"Spirituality" simply means a lot of things, and much of what it means is tied up in whatever is meant by "religion." Hood, Hill, and Spilka, and the legions of people who declare themselves "spiritual but not religious"--a rapidly growing segment of the population that I think most atheists should warmly welcome despite its inherent problems with falling prey to nonsense--agree that "religion" and "spirituality" are, in fact, distinct, however much their Venn Diagrams overlap. For my part, I tend to think of "spirituality" as being a fundamental part of psychological and sociological functioning for human beings, and religion is a parasite on spirituality. (In this light, discarding the word "spiritual" because of its ties to religion is a bit like discarding dogs and cats as pets because without fastidious treatment they are all but certain to carry fleas.)

And then, making matters worse, there's another "spirit" word at play here. It is the one the antisupernaturalists hate; it is the one most of the "spiritual but not religious" people mean when they say that spirituality is important to them. That word is spiritualism, and it does not mean the same thing as spirituality, despite the similarities.

The lay definition of spiritualism is what we associate with the frauds called mediums who claim to talk to the dead, and the philosophical term means "the doctrine that the spirit exists as distinct from matter, or that spirit is the only reality." Though it frequently is, it should not be conflated with spirituality, and being against spiritualism is not a good reason to decry human spirituality.

In fact, looking up the entry for "spirituality" in Wikipedia returns something very interesting. Note, particularly, the first line. (Links and emphasis in original.)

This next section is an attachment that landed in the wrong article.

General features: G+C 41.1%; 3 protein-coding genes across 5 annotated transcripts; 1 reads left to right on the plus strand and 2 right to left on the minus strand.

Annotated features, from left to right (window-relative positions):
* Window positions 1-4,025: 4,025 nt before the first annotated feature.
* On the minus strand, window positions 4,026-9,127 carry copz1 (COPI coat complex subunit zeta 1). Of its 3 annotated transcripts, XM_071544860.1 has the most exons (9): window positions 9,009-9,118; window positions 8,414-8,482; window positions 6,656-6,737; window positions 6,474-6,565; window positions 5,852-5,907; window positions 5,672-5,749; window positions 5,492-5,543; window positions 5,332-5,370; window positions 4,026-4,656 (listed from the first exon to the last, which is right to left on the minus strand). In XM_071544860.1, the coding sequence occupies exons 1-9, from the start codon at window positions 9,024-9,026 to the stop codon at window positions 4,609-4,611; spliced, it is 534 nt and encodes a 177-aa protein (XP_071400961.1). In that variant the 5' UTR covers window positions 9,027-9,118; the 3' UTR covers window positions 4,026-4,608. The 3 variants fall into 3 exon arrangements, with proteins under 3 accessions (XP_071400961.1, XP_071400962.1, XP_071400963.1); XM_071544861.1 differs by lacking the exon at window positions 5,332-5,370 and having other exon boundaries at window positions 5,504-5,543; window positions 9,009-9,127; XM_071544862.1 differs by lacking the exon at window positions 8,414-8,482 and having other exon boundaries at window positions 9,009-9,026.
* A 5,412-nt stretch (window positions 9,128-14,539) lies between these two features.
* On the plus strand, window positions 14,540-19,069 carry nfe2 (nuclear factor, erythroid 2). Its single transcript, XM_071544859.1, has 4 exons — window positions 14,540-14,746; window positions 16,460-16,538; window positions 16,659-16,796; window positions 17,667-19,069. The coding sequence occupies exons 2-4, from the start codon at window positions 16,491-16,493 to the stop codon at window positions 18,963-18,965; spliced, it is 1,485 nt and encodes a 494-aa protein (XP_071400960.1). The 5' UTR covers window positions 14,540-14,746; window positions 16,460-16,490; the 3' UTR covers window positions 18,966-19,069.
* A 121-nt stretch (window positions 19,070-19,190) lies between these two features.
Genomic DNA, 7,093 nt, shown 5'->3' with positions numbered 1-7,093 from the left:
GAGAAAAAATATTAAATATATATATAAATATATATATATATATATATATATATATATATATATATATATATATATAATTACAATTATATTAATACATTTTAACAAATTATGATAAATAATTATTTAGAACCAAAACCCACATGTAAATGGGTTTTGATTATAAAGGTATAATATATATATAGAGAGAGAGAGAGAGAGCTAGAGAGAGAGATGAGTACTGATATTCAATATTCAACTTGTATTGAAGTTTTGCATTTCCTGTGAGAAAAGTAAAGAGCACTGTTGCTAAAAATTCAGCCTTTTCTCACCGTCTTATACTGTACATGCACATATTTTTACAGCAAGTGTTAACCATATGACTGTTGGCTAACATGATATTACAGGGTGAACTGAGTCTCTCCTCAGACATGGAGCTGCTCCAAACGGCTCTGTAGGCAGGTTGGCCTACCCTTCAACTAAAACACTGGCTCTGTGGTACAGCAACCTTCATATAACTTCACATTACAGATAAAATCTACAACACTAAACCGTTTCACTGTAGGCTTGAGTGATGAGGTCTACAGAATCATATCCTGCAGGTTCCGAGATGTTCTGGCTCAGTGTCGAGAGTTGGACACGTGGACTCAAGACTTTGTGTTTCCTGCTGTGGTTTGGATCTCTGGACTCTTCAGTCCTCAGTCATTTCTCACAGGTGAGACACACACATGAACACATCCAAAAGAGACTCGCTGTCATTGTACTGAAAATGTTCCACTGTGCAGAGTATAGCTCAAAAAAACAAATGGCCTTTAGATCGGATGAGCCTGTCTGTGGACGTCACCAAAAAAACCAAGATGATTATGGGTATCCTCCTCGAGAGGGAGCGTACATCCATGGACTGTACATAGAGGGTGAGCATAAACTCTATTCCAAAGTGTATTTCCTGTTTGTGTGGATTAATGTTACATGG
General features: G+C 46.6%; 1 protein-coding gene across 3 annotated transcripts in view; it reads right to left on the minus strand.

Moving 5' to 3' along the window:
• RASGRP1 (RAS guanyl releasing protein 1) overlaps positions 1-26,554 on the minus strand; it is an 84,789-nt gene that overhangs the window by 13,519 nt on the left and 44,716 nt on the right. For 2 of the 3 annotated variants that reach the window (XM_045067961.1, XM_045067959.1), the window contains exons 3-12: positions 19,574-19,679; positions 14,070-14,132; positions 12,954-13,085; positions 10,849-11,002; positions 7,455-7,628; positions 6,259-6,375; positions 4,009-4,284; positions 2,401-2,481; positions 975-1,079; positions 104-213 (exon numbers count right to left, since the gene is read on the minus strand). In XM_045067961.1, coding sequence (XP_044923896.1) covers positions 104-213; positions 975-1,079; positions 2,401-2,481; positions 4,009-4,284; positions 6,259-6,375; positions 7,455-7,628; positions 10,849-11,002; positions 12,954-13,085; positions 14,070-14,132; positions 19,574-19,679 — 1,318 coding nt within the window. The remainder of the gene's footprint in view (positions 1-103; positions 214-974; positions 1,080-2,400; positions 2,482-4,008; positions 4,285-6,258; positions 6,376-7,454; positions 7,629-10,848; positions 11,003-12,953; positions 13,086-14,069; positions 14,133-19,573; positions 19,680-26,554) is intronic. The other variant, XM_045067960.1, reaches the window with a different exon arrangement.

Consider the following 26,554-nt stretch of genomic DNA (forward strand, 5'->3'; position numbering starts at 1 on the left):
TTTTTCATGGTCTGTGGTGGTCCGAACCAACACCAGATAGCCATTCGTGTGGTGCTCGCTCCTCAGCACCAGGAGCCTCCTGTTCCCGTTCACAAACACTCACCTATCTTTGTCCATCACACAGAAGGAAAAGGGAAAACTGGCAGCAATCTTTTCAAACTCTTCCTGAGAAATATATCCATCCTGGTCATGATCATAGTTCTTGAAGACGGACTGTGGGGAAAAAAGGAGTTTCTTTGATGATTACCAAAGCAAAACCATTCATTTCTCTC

The term "spirituality" lacks a definitive definition,[1][2] although social scientists have defined spirituality as the search for "the sacred," where "the sacred" is broadly defined as that which is set apart from the ordinary and worthy of veneration.[3]
The use of the term "spirituality" has changed throughout the ages.[4] In modern times, spirituality is often separated from Abrahamic religions,[5] and connotes a blend of humanistic psychology with mystical and esoteric traditions and eastern religions aimed at personal well-being and personal development.[6] The notion of "spiritual experience" plays an important role in modern spirituality, but has a relatively recent origin.[7]
Whatever we mean by the term "spirituality," we formally agree it shouldn't be confused with the idea that spirits exist distinct from matter.

Personally, I think that the only parts that need to be retained are that these traditions involve practices (the traditions not mattering) that reliably produce certain brain states, and that those neurobiological events are tied to personal well-being and personal development. I agree with many psychologists in that some dimension of human experience that usually gets called "spiritual" is vitally important--a need--though I don't believe it extends in any significant way beyond neurobiology, psychology, and sociology.

The difficulties--cultural role of "spirituality"

Another enormous difficulty exists when we talk about the role that spirituality plays for people. Though I often disagree with his interpretations, I find social psychologist Jonathan Haidt (of NYU's business school now) to be profoundly insightful with many of his observations. One of those is that human morality can be understood as psychosocial valuation, means by which we evaluate ourselves and others, and that human psychosocial valuation is at least a three-dimensional universe. The three dimensions, in brief, are kinship/closeness, reputation, and "divinity," which is at least linguistically tied to being "spiritually good."

This third, abstruse, probably-poorly-named dimension is often invisible unless one knows how to look for it, but it defines most, if not all, of the psychosocial evaluative rules (culturally peculiar moral frameworks) that can't be explained via closeness or reputation. In the contemporary grumpy-atheist subculture, carrying such low esteem for woo that one completely rejects whatever constitutes spirituality is a state of "divinity" in that culture, which is to say "spiritual goodness." "Good atheists" don't buy into nonsense, after all. More widely, that guy at the gym with that hat and that strut that you recognize to be a "douche" is a "douche" because he scores low on your "divinity" spectrum.